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Survey Reveals The Top 4 Supports Parents Want From Their Workplace

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The economic and social upheaval caused by the events of the last several years is settling down, but our years living through the COVID-19 pandemic have changed the ways parents engage with work and with potential employers in a few dramatic ways, a new survey has found.

According to data compiled for the 2022 Parent Confidence Survey from KinderCare, a for-profit child care operator, parents are confident in their own abilities to provide for their children and in the abilities of their chosen care providers, but their expectations for their work/life balance have shifted dramatically. Here are the biggest takeaways from the fourth annual KinderCare Parent Confidence Survey.

1. Parents Want To Work From Home (Or Hybrid)

Working from home is not only viable but preferable for many people. Today, 37% of parents work at least a portion of their time from home, and 41% said a hybrid work environment is ideal.

Seventy-five percent of parents say that a hybrid work environment “has or will” change their childcare needs, with over half of parents surveyed saying they will depend on family or friends, on-demand care centers, and co-working spaces and play spaces for help with childcare. Others said they would rely on multiple childcare centers, babysitters, or nannies to care for children during in-office days if they moved to a hybrid environment.

2. Parents Believe Childcare Should Be Subsidized By Employers

The childcare crisis facing American parents is improving in fits and starts as more employers recognize the necessity of working with parents on childcare issues, but there’s still a ton of room for improvement. Sixty-one percent of survey respondents said there is a disconnect between employers and childcare support, down from 67% last year.

Sixty-seven percent of parents believe employers should offset childcare costs, and 71% believe childcare should be guaranteed to any who need it. Sixty-six percent believe that Universal Childcare from birth to kindergarten should be provided to all Americans by the government, and 60% believe childcare costs should be capped at 7% of parents’ yearly income.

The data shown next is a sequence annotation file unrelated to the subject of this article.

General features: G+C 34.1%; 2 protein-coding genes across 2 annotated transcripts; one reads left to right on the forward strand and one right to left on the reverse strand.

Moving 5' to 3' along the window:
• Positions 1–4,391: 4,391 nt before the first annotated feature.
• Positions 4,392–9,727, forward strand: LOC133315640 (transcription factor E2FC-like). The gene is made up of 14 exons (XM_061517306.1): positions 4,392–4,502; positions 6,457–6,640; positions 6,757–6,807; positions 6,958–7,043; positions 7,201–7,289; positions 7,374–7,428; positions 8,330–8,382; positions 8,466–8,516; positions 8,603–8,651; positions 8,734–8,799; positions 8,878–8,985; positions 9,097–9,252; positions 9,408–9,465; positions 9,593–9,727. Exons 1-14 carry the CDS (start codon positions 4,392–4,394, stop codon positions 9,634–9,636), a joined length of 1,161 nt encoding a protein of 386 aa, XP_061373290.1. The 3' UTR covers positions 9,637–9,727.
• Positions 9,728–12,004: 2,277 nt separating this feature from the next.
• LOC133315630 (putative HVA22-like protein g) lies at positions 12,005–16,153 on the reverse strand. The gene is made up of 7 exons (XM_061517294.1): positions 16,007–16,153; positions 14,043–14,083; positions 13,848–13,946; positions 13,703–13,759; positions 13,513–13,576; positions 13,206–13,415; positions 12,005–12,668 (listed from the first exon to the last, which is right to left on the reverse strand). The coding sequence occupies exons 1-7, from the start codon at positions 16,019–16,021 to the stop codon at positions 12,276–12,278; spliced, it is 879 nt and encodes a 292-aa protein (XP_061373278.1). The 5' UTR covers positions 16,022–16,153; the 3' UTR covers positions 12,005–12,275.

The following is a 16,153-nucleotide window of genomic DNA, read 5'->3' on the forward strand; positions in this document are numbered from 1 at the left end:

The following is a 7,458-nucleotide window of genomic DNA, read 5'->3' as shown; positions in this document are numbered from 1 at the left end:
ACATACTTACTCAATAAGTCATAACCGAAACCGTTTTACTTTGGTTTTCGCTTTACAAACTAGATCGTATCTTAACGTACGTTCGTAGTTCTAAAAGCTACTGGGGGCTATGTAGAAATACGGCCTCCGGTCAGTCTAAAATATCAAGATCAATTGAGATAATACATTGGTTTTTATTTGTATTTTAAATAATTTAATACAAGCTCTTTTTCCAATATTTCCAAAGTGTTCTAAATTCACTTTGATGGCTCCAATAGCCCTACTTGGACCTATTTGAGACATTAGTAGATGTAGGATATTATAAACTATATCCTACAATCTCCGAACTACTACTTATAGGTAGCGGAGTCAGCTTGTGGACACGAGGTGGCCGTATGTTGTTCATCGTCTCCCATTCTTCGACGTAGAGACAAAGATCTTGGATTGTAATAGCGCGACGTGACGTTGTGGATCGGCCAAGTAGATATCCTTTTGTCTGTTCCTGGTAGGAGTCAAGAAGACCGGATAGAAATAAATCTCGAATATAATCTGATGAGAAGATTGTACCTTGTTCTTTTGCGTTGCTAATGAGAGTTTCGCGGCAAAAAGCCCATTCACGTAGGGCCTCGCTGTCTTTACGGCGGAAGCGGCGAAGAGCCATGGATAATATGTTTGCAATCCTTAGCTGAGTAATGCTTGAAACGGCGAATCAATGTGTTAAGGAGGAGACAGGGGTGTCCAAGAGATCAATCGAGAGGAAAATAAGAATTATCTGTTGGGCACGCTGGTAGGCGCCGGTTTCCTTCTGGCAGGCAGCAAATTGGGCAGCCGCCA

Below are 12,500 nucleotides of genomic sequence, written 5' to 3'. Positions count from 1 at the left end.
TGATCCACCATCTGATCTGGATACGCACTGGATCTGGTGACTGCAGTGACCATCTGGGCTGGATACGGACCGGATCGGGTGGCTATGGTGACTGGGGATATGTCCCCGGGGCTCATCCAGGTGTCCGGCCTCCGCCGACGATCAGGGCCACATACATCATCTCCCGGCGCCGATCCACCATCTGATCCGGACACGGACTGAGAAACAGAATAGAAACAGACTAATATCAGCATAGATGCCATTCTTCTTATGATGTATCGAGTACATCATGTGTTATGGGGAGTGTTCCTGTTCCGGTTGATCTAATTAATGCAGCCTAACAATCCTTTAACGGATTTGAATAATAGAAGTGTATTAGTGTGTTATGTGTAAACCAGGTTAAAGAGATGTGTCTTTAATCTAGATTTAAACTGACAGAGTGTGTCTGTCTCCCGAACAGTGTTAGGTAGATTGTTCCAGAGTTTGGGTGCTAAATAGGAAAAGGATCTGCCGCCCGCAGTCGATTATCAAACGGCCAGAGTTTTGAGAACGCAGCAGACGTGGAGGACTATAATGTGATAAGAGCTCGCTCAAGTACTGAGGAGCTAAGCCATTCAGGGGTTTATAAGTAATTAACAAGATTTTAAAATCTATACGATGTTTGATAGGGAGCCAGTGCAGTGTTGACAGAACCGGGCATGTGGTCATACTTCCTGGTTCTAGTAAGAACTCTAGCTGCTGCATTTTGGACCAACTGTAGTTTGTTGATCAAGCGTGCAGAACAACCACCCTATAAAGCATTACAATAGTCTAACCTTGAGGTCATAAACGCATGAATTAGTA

These findings crossed the political aisle, with majorities of Republicans, Democrats, and Independents surveyed agreeing that the government should take a more active role in ensuring quality childcare to American families.

Almost two-thirds of the parents surveyed said they are “constantly thinking about childcare gaps,” and half said that cobbling together enough childcare is a huge source of stress. Parents also believe that access to high-quality childcare would allow them to be more present with their kids when they’re together.

3. Parents Want More Robust Family Benefits From Work

After health insurance, childcare is the most important benefit a potential employer could offer. Almost 20% of respondents ranked childcare benefits as the single most important, 46% ranked it in their top three most important, and 69% ranked it in their top five most important benefit. Over half of parents said they would stay at their job if they had more child care benefits offered to them, from on-site child care to pre-tax dependent care FSAs, to education funding, and more.

The other top benefits they want? More paid time off and retirement benefits.

4. Parents Want Flexible Work Schedules

Parents are more concerned than ever about being present in their children’s lives and say flexible work scheduling allows them more freedom for family time. Almost half of parents surveyed said they would change jobs to have more time to spend with their children, and 31% said they had already changed jobs to be more available to their children.

Survey respondents also admitted to staying at an unsatisfying job to have time available for their kids and relocating across state lines for more flexible work schedules.

Parents across the country are facing the same challenges and expecting the same changes from their employers and potential employers. Workplaces are catching on, but for many, the tweaks parents need are too few and far between.

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